Carmelo Anthony was not able to hold a LeBron James-like press conference upon leaving the team he'd spent his entire career with, but his departure from Denver to the Big Apple probably had more words written about it. While the trade certainly changes the landscape of the NBA going forward, it has less affect on fantasy owners than it would appear on the surface, unless you happen to be a Raymond Felton owner.
Anthony and Chauncey Billups should have no problem sliding into the fast-paced Knicks' offense and putting up numbers that we have come to expect from them. In fact, if his first three games are any indication, Anthony has already grabbed the reins of the Knicks' offense from Amar'e Stoudemire. Anthony has taken 23 shots per game over his first three games in New York and has averaged 28 points and 9 rebounds a game over that span.
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Other than Anthony and Deron Williams, Wallace was the best player to change teams at the trade deadline. While he certainly fits a need for the Blazers and will continue to produce at a high level with them, his arrival will likely put an end to any breakout potential Nicolas Batum had this season. Batum will eventually be pushed to the bench by Wallace, making his somewhat inconsistent numbers more consistent, but not in a positive way. Hold on to Batum for now to see how many minutes he gets once Wallace and Brandon Roy work their way into the starting five, but expect his fantasy value to decrease as a result of this trade.
As for Charlotte, Gerald Henderson was showing people what he's capable of with the Bobcats even before the trade. February has already been his best month as a pro, and since he looks to be in line for 30-plus minutes per game, things will just keep getting better for the second-year guard. In his first game without Wallace in the lineup, Henderson played 33 minutes and scored 21 points. While he struggled with his shot in his second post-Wallace game, Henderson is still a must add in all leagues.
Joel Przybilla joins a team where his competition at center is Kwame Brown, which can only mean good things for his fantasy value. If Przybilla can stay healthy and on the court, he stands a good chance of winning the starting center job away from Brown at some point. He has shown in the past that he can be a plus rebounder and shot blocker when he gets consistent minutes (granted, the last time that happened was back in 2009).
Green was a top 100 fantasy player before the trade, but going to Boston pushes him behind two of the Celtics' best players in Paul Pierce and Kevin Garnett. That means his days of getting 37 minutes a game are over. He's likely to get around 20 minutes a game off the bench for the Celtics, and the big drop in minutes means a fall from fantasy relevance in short order.
Perkins has only played 12 games this year, and a strained MCL is going to postpone his first game with the Thunder for 2-3 more weeks. He's an intense defensive-minded player when he's on the court, but until he comes back, Serge Ibaka is the real fantasy winner. Ibaka will have to deliver on the potential he has flashed at times this year, but those who have hung with him this season should be in for a nice stretch of rebounds and blocks with Green out of the picture.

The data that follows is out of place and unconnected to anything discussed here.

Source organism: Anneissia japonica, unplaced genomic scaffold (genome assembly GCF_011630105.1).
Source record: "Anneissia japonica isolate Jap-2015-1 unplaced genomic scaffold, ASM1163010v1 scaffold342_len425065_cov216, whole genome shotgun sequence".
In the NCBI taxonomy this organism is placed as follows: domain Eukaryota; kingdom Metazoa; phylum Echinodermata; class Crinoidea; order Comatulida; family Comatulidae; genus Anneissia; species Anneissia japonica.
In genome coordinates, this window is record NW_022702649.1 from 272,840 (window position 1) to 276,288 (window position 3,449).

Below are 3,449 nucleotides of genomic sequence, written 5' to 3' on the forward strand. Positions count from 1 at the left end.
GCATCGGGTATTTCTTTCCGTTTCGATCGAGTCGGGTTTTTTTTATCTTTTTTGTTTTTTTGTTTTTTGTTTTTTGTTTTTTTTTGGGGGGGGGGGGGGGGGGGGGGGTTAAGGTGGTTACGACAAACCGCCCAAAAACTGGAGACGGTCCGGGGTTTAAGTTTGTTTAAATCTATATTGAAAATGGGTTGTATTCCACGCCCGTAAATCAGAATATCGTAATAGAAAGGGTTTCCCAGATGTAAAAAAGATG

Battier has always been a quietly decent fantasy player, which he will continue to be on the Grizzlies while Rudy Gay is sidelined with an injury. The real breakout story here is Chase Budinger, who has taken over Battier's starting small forward spot for the Rockets. Before the trade, Budinger averaged 16.4 points, 1.7 threes, 5.1 rebounds and 2.2 assists in games in which he had played more than 25 minutes. Expect something along those lines going forward for Budinger, who's still available in about two-thirds of fantasy leagues. Add him if he's available.
Just when Ramon Sessions was starting to dominate at the point for the Cavaliers, they send the underachieving Williams to the Clippers for Davis. This trade is ultimately about the first-round pick the Cavaliers get from the Clippers to assist in their rebuilding process. But in the meantime Davis has the opportunity to become the face of yet another horrible team. He passed his physical on Sunday and should be in the lineup for the team's next game on Wednesday. Hold Sessions for now if you own him and wait to see just how much impact Davis has on his minutes.
The Clippers have a trio of talented guards in Eric Gordon, Eric Bledsoe and Randy Foye (who has been playing quite well in Gordon's absence), but Williams should slide into Davis' old spot in the rotation provided he has fully recovered from the sprained ankle he tweaked before the All-Star break. Williams was clearly going through the motions on the Cavaliers this season and should benefit more than any other player from a change in scenery. From the point of view of Donald Sterling, he saves money by getting rid of Davis' contract while adding a decent and still young point guard in Williams, although it took giving up a first round pick for what amounts to Jamario Moon.
This trade makes Hinrich a must grab in every fantasy league. In his best season as a starter for the Bulls, Hinrich averaged 16.6 points, 6.3 assists, 1.8 threes and 1.3 steals in over 35 minutes a game. While his ceiling is a little lower than that with the Hawks, he should get plenty of assists running the offense and be a decent source of threes and steals for the rest of the season.
For the Wizards, this trade is all about getting the Hawks' 2010 first-round draft pick, Jordan Crawford, as well as this year's first rounder. With John Wall running the show in Washington, Mike Bibby's days as a starting point guard are mercifully over unless he is bought out by the Wizards. Bibby has averaged 15 minutes a game off the bench so far with the team and can be dropped in all fantasy leagues.